you crawl out from underneath?  The Amateur Athletic Union sanctions
several different sports in the United States and was the first
organization to sanction bodybuilding.  The Mr. America was the first
bodybuilding competition ever held.  It was started in 1939 and was
actually called, "America’s Best Built Man," that year.  Everyone
referred to it as the Mr. America.  In 1940 the AAU decided to change
the name of the event to the Mr. America and has held it as their
prized jewel ever since.  You can walk up to any person on the street
and ask them if they know what the Mr. America is and with near 100%
accuracy, they'll know it has to do with muscles and bodybuilding.  

The AAU also uses to the "Mr./Ms." titles to designate their
champions.  Mr. America, Mr. USA, Mr. Indiana, etc., etc. are all
examples of AAU titles.  The list of AAU Mr. Americas looks like a
who’s who in legends of bodybuilding.  John Grimek, Steve Reeves, Bill
Pearl, Boyer Coe, Tony Pearson, and Chris Dickerson were all AAU Mr.

    B. NPC

    The National Physique Committee is another one of the top
three prominent sanctioning bodies in the United States.  It was
founded in 1982 by former committee members of the AAU National
Physique Committee.  The NPC's championships are designated the
following way:  National Championships, United States Championships,
Indiana State Championships, etc., etc.  The NPC does not use the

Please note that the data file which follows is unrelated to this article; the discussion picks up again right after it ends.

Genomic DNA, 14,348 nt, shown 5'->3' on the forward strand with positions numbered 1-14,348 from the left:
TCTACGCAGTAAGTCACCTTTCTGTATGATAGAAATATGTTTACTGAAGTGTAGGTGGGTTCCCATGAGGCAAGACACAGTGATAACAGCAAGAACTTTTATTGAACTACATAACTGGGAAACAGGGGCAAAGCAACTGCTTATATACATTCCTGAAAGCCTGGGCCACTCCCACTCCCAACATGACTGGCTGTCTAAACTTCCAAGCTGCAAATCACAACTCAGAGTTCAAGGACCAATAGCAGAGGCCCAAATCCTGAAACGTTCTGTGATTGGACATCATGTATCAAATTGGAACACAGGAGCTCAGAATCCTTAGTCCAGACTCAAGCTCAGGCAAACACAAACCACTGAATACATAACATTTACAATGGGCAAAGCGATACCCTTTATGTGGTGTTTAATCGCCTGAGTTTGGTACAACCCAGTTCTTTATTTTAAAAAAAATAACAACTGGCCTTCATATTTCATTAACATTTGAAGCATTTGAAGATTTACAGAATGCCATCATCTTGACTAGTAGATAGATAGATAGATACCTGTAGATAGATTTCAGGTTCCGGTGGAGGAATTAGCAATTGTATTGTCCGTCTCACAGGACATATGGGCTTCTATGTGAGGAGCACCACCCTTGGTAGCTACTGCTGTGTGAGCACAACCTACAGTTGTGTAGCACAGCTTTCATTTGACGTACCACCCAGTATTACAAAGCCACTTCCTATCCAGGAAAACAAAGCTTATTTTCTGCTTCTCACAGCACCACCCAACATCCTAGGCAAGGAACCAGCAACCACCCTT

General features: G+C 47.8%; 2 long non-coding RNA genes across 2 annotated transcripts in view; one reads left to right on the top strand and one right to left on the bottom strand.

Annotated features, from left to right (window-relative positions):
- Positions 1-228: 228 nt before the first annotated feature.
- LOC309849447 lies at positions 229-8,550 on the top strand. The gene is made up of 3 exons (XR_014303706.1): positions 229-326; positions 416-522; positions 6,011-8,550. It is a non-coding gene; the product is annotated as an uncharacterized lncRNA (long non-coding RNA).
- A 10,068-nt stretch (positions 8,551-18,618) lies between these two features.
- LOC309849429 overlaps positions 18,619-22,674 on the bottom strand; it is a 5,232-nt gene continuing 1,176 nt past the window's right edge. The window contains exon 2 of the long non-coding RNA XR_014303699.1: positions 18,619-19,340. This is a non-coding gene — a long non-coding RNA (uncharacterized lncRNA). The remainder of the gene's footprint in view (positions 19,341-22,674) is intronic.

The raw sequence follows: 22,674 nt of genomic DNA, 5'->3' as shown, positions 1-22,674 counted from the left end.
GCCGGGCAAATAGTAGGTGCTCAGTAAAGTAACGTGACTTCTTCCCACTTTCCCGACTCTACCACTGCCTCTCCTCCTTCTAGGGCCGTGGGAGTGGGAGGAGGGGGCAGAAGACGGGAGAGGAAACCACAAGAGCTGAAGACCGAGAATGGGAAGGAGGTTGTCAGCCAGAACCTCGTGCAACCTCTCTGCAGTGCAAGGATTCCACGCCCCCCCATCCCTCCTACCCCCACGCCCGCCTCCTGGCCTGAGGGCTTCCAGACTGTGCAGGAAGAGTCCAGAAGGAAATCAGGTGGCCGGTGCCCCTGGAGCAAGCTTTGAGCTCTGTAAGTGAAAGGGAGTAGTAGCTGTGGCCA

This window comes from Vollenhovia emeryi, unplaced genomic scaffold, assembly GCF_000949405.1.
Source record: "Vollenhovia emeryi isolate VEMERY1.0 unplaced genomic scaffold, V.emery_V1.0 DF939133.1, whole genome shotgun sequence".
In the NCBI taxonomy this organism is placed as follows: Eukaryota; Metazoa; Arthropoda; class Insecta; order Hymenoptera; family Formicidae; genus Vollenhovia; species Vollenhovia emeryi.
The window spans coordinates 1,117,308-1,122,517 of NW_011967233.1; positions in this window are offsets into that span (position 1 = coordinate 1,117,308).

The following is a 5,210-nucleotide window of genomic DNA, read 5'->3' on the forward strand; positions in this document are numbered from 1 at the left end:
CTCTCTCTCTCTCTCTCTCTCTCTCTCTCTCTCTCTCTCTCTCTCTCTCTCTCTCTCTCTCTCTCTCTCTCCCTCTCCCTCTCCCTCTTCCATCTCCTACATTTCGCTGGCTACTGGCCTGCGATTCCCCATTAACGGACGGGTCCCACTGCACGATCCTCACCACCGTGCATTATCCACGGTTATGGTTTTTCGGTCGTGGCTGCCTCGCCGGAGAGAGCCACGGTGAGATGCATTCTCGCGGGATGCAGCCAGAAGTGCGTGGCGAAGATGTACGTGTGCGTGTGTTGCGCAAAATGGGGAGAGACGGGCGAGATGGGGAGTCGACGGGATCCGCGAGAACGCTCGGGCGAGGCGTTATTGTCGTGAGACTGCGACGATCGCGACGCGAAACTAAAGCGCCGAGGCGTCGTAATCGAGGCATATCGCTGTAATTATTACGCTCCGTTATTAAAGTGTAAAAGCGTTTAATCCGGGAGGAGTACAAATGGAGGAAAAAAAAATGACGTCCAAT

"Mr./Ms." titles. Several people still use the Mr./Ms. titles when
referring to NPC champs out of habit, but technically they are
incorrect.  The NPC is also the amateur qualifying grounds for the
IFBB professional circuit.  Lee Haney was the very first NPC National

    C. IFBB

    The International Federation of Bodybuilders is the world wide
organization started by Joe and Ben Weider.  When most people think of
the IFBB, they think of the Mr./Ms. Olympia.  The Mr. Olympia is the
top professional contest in the sport today and has produced several
bodybuilding legends like Arnold Schwarzenegger, Sergio Oliva,
Frank Zane, and Lee Haney.  The Mr. O is definitely the IFBB's
flagship contest but they also sanction several amateur events like
the IFBB World Championships and North American Championships.  To
become an IFBB professional, you must qualify through one of their
designated amateur events or receive a special invitation.  In the
United States, the NPC is the official amateur wing of the IFBB.

    D. NABBA

    NABBA stands for National Amateur Bodybuilding Association.
It's an organization that is based out of England.  They have been
around since the 40's and have been sanctioning the Mr. Universe since
then.  Their Mr. Universe contest has been won by such greats as
Arnold Schwarzenegger, Bill Pearl, and Jeff King.  A strange thing to
note is that although NABBA has the word amateur in the title, it also
has a professional division.  Bob Gruskin, who had always hand picked